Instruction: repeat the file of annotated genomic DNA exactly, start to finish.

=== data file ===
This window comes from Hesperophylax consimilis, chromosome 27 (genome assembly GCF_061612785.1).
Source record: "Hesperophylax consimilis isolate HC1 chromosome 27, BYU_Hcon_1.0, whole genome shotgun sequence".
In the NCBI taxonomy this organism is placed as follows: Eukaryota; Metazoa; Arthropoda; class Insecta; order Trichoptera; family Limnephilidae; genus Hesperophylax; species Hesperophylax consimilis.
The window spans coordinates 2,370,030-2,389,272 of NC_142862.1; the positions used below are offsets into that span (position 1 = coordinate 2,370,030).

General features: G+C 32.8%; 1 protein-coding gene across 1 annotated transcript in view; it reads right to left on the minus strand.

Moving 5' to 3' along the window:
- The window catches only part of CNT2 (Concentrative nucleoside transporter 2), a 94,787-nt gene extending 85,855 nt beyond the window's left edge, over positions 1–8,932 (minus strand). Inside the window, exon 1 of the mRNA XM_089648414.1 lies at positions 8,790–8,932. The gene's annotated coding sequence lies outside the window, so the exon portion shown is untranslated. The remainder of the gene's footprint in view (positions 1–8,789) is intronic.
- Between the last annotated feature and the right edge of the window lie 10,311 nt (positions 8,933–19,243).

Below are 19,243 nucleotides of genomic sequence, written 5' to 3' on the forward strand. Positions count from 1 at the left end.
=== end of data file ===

This window comes from Hesperophylax consimilis, chromosome 27 (genome assembly GCF_061612785.1).
Source record: "Hesperophylax consimilis isolate HC1 chromosome 27, BYU_Hcon_1.0, whole genome shotgun sequence".
In the NCBI taxonomy this organism is placed as follows: Eukaryota; Metazoa; Arthropoda; class Insecta; order Trichoptera; family Limnephilidae; genus Hesperophylax; species Hesperophylax consimilis.
The window spans coordinates 2,370,030-2,389,272 of NC_142862.1; the positions used below are offsets into that span (position 1 = coordinate 2,370,030).

General features: G+C 32.8%; 1 protein-coding gene across 1 annotated transcript in view; it reads right to left on the minus strand.

Moving 5' to 3' along the window:
- The window catches only part of CNT2 (Concentrative nucleoside transporter 2), a 94,787-nt gene extending 85,855 nt beyond the window's left edge, over positions 1–8,932 (minus strand). Inside the window, exon 1 of the mRNA XM_089648414.1 lies at positions 8,790–8,932. The gene's annotated coding sequence lies outside the window, so the exon portion shown is untranslated. The remainder of the gene's footprint in view (positions 1–8,789) is intronic.
- Between the last annotated feature and the right edge of the window lie 10,311 nt (positions 8,933–19,243).

Below are 19,243 nucleotides of genomic sequence, written 5' to 3' on the forward strand. Positions count from 1 at the left end.